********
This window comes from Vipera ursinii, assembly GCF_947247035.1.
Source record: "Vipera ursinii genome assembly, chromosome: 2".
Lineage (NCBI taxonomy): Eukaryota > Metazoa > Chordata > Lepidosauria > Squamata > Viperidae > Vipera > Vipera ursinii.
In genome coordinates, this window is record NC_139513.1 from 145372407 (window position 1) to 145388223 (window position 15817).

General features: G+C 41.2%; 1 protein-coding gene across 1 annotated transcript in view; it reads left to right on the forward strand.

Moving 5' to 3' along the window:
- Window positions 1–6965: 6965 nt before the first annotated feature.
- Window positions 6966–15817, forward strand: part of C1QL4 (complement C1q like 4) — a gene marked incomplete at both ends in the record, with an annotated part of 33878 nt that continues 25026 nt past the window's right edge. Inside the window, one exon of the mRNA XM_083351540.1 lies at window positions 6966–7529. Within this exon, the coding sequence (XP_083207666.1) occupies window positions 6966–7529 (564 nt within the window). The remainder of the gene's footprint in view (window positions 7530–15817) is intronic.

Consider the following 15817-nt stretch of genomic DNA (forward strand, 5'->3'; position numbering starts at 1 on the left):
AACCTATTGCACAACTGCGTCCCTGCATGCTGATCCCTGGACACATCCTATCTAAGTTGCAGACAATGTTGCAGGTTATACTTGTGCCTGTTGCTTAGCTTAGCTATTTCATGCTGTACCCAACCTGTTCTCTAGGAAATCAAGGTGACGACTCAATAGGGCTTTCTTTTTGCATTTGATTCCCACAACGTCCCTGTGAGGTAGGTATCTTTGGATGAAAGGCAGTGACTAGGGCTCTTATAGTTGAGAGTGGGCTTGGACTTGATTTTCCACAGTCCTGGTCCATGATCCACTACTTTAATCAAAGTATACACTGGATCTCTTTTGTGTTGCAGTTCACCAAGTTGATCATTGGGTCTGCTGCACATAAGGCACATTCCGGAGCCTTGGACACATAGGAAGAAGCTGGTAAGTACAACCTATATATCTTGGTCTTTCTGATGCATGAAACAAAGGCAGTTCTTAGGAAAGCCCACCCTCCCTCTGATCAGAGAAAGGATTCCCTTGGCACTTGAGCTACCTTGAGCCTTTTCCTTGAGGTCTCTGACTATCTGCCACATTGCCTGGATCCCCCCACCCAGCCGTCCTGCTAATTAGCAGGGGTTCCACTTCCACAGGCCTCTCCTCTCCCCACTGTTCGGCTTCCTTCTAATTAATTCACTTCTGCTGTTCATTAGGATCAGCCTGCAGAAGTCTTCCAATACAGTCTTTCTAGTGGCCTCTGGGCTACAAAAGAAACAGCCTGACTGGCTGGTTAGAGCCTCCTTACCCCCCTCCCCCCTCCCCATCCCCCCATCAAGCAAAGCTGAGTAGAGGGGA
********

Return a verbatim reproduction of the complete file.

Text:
This window comes from Vipera ursinii, assembly GCF_947247035.1.
Source record: "Vipera ursinii genome assembly, chromosome: 2".
Lineage (NCBI taxonomy): Eukaryota > Metazoa > Chordata > Lepidosauria > Squamata > Viperidae > Vipera > Vipera ursinii.
In genome coordinates, this window is record NC_139513.1 from 145372407 (window position 1) to 145388223 (window position 15817).

General features: G+C 41.2%; 1 protein-coding gene across 1 annotated transcript in view; it reads left to right on the forward strand.

Moving 5' to 3' along the window:
- Window positions 1–6965: 6965 nt before the first annotated feature.
- Window positions 6966–15817, forward strand: part of C1QL4 (complement C1q like 4) — a gene marked incomplete at both ends in the record, with an annotated part of 33878 nt that continues 25026 nt past the window's right edge. Inside the window, one exon of the mRNA XM_083351540.1 lies at window positions 6966–7529. Within this exon, the coding sequence (XP_083207666.1) occupies window positions 6966–7529 (564 nt within the window). The remainder of the gene's footprint in view (window positions 7530–15817) is intronic.

Consider the following 15817-nt stretch of genomic DNA (forward strand, 5'->3'; position numbering starts at 1 on the left):
AACCTATTGCACAACTGCGTCCCTGCATGCTGATCCCTGGACACATCCTATCTAAGTTGCAGACAATGTTGCAGGTTATACTTGTGCCTGTTGCTTAGCTTAGCTATTTCATGCTGTACCCAACCTGTTCTCTAGGAAATCAAGGTGACGACTCAATAGGGCTTTCTTTTTGCATTTGATTCCCACAACGTCCCTGTGAGGTAGGTATCTTTGGATGAAAGGCAGTGACTAGGGCTCTTATAGTTGAGAGTGGGCTTGGACTTGATTTTCCACAGTCCTGGTCCATGATCCACTACTTTAATCAAAGTATACACTGGATCTCTTTTGTGTTGCAGTTCACCAAGTTGATCATTGGGTCTGCTGCACATAAGGCACATTCCGGAGCCTTGGACACATAGGAAGAAGCTGGTAAGTACAACCTATATATCTTGGTCTTTCTGATGCATGAAACAAAGGCAGTTCTTAGGAAAGCCCACCCTCCCTCTGATCAGAGAAAGGATTCCCTTGGCACTTGAGCTACCTTGAGCCTTTTCCTTGAGGTCTCTGACTATCTGCCACATTGCCTGGATCCCCCCACCCAGCCGTCCTGCTAATTAGCAGGGGTTCCACTTCCACAGGCCTCTCCTCTCCCCACTGTTCGGCTTCCTTCTAATTAATTCACTTCTGCTGTTCATTAGGATCAGCCTGCAGAAGTCTTCCAATACAGTCTTTCTAGTGGCCTCTGGGCTACAAAAGAAACAGCCTGACTGGCTGGTTAGAGCCTCCTTACCCCCCTCCCCCCTCCCCATCCCCCCATCAAGCAAAGCTGAGTAGAGGGGA